The team now gaze steadily out at you from that photograph in the front room of the Salford library, as reminders of their struggle that leads in a direct line to the bulging wallets of today’s players and the structure of football as we know it. As Roberts said: “Try to remember that union is strength, and without it you can do nothing.”
But let Meredith have the last, prescient word: “The unfortunate thing is that so many players refuse to take things seriously but are content to live a kind of schoolboy life and to do just what they are told . . . instead of thinking and acting for himself and his class . . . “

First Division

DateOpponentsH / AResult
F–A
ScorersAttendance
1 September 1909Bradford CityH1–0Wall12,000
4 September 1909BuryH2–0J. Turnbull (2)12,000
6 September 1909Notts CountyH2–1J. Turnbull, Wall6,000
11 September 1909Tottenham HotspurA2–2J. Turnbull, Wall40,000
18 September 1909Preston North EndH1–1Roberts13,000
25 September 1909Notts CountyA2–3S. Turnbull (2)11,000
2 October 1909Newcastle UnitedH1–1Wall30,000
9 October 1909LiverpoolA2–3S. Turnbull (2)40,000
16 October 1909Aston VillaH2–0Halse, S. Turnbull20,000
23 October 1909Sheffield UnitedA1–0S. Turnbull30,000
30 October 1909ArsenalH1–0Wall20,000
6 November 1909Bolton WanderersA3–2Homer (2), Halse20,000
13 November 1909ChelseaH2–0S. Turnbull, Wall10,000
20 November 1909Blackburn RoversA2–3Homer (2)40,000
27 November 1909Nottingham ForestH2–6Halse, Wall12,000
4 December 1909SunderlandA0–312,000
18 December 1909MiddlesbroughA2–1Homer, S. Turnbull10,000
25 December 1909Sheffield WednesdayH0–325,000
27 December 1909Sheffield WednesdayA1–4Wall37,000
1 January 1910Bradford CityA2–0S. Turnbull, Wall25,000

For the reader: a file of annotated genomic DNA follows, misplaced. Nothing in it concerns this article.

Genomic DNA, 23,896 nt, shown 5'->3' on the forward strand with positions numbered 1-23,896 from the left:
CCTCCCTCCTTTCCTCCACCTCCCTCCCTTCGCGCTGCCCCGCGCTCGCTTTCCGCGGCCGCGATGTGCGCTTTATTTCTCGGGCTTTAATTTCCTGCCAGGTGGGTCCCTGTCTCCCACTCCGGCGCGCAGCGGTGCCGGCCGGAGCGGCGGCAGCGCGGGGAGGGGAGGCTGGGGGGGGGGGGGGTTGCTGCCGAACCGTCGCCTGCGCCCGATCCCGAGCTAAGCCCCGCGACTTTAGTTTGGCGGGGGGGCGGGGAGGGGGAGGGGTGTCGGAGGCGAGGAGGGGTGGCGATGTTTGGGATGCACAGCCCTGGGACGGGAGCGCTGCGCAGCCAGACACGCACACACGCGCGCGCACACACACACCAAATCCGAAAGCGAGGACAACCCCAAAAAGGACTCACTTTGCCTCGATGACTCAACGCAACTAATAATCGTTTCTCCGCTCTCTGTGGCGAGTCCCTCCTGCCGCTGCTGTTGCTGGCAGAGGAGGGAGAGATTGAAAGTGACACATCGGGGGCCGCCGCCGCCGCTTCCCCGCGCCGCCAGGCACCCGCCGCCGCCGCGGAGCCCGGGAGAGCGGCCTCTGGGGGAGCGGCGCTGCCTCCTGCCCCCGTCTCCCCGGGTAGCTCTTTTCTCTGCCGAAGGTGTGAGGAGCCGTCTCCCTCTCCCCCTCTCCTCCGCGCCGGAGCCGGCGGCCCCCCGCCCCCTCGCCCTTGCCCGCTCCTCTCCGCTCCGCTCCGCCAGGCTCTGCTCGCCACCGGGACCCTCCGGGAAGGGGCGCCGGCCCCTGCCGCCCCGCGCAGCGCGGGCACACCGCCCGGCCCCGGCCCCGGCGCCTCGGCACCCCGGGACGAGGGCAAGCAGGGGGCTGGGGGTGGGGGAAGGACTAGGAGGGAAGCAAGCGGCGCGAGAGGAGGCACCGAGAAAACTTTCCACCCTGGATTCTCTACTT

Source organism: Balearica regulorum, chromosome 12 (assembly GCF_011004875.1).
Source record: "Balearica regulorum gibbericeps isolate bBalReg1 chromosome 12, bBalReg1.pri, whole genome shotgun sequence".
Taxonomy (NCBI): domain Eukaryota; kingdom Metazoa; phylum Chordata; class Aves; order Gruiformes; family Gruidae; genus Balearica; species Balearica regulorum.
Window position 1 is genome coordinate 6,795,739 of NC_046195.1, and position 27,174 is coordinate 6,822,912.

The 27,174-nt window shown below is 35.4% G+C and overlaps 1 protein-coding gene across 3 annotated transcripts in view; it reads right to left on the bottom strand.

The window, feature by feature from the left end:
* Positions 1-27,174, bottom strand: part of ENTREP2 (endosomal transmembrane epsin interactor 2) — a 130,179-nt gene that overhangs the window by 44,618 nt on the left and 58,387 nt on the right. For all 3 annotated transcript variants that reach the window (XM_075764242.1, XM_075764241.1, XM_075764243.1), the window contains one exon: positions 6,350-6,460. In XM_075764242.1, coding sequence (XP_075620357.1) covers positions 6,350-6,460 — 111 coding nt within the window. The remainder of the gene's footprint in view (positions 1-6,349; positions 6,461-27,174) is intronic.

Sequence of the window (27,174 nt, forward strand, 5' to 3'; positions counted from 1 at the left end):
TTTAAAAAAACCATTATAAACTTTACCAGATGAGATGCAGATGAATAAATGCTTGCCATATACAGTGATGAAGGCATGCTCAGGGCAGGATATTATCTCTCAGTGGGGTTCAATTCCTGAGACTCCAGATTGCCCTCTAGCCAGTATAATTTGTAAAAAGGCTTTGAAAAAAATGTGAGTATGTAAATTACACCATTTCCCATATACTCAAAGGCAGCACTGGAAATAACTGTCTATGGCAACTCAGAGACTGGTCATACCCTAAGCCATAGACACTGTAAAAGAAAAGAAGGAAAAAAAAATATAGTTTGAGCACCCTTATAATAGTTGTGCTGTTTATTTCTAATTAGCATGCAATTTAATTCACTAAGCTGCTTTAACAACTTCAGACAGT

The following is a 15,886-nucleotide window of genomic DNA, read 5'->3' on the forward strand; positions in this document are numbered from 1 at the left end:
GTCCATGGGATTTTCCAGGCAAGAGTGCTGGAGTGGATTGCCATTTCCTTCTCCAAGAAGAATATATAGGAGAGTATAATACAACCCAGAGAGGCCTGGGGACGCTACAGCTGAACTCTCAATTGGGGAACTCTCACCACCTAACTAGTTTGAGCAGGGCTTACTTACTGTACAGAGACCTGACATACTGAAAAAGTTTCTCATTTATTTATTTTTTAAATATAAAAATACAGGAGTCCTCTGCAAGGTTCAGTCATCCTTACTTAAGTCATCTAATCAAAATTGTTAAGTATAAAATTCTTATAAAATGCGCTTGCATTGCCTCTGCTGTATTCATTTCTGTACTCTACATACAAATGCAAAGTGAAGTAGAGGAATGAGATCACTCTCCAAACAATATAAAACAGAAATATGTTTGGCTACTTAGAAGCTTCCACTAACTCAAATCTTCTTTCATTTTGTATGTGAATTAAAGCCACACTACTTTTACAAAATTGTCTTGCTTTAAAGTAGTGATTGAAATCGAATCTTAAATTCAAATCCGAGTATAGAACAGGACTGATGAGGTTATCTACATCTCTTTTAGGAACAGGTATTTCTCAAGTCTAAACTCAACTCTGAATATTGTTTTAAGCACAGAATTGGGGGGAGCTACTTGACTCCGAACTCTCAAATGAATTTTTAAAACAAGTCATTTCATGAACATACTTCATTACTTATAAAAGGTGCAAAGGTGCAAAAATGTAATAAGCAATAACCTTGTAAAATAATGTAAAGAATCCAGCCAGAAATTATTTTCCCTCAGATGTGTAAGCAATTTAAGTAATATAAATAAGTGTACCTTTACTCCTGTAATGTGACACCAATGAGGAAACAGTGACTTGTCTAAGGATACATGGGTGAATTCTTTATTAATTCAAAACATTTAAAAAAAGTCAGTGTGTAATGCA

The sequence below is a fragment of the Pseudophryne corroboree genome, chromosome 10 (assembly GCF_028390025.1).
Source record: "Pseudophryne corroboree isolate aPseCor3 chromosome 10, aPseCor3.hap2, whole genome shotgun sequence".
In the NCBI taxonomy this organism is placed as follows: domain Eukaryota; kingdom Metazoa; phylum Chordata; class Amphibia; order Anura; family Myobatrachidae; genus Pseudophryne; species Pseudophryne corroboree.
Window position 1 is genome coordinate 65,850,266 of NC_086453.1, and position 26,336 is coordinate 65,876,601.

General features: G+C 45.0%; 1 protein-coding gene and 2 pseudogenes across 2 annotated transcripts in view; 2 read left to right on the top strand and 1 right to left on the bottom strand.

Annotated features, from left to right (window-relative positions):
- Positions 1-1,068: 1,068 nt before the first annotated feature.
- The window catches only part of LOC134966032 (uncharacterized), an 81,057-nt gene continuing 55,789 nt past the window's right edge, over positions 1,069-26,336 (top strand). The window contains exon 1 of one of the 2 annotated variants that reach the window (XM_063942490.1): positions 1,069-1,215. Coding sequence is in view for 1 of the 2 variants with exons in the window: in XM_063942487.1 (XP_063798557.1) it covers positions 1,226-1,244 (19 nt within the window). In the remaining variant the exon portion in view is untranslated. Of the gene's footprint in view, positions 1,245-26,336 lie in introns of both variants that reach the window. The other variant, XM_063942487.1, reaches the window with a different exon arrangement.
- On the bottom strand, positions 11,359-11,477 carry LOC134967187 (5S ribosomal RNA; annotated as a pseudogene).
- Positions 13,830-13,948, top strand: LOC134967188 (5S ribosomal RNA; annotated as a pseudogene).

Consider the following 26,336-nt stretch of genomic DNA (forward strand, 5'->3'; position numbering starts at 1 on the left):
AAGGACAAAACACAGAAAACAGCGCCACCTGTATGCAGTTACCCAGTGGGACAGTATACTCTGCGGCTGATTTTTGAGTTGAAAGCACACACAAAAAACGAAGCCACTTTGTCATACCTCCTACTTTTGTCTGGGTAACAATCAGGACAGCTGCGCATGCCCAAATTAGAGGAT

8 January 1910BuryA1–1Homer10,000
22 January 1910Tottenham HotspurH5–0Roberts (2), Connor, Hooper, Meredith7,000
5 February 1910Preston North EndA0–14,000
12 February 1910Newcastle UnitedA4–3S. Turnbull (2), Blott, Roberts20,000
19 February 1910LiverpoolH3–4Homer, S. Turnbull, Wall45,000
26 February 1910Aston VillaA1–7Meredith20,000
5 March 1910Sheffield UnitedH1–0Picken40,000
12 March 1910ArsenalA0–04,000
19 March 1910Bolton WanderersH5–0Halse, Meredith, Picken, J. Turnbull, Wall20,000
25 March 1910Bristol CityH2–1Picken, J. Turnbull50,000
26 March 1910ChelseaA1–1J. Turnbull25,000
28 March 1910Bristol CityA1–2Meredith18,000
2 April 1910Blackburn RoversH2–0Halse (2)20,000
6 April 1910EvertonH3–2J. Turnbull (2), Meredith5,500
9 April 1910Nottingham ForestA0–27,000
16 April 1910SunderlandH2–0S. Turnbull, Wall12,000
23 April 1910EvertonA3–3Homer, S. Turnbull, Wall10,000
30 April 1910MiddlesbroughH4–1Picken (4)10,000
PosClubPldWDLGFGAPts
4Newcastle United3819712705645
5Manchester United3819712696145
6Sheffield United38161012624142

Pld = Matches played; W = Matches won; D = Matches drawn; L = Matches lost; GF = Goals for; GA = Goals against; Pts = Points

FA Cup

DateRoundOpponentsH / AResult
F–A
ScorersAttendance
15 January 1910First RoundBurnleyA0–216,628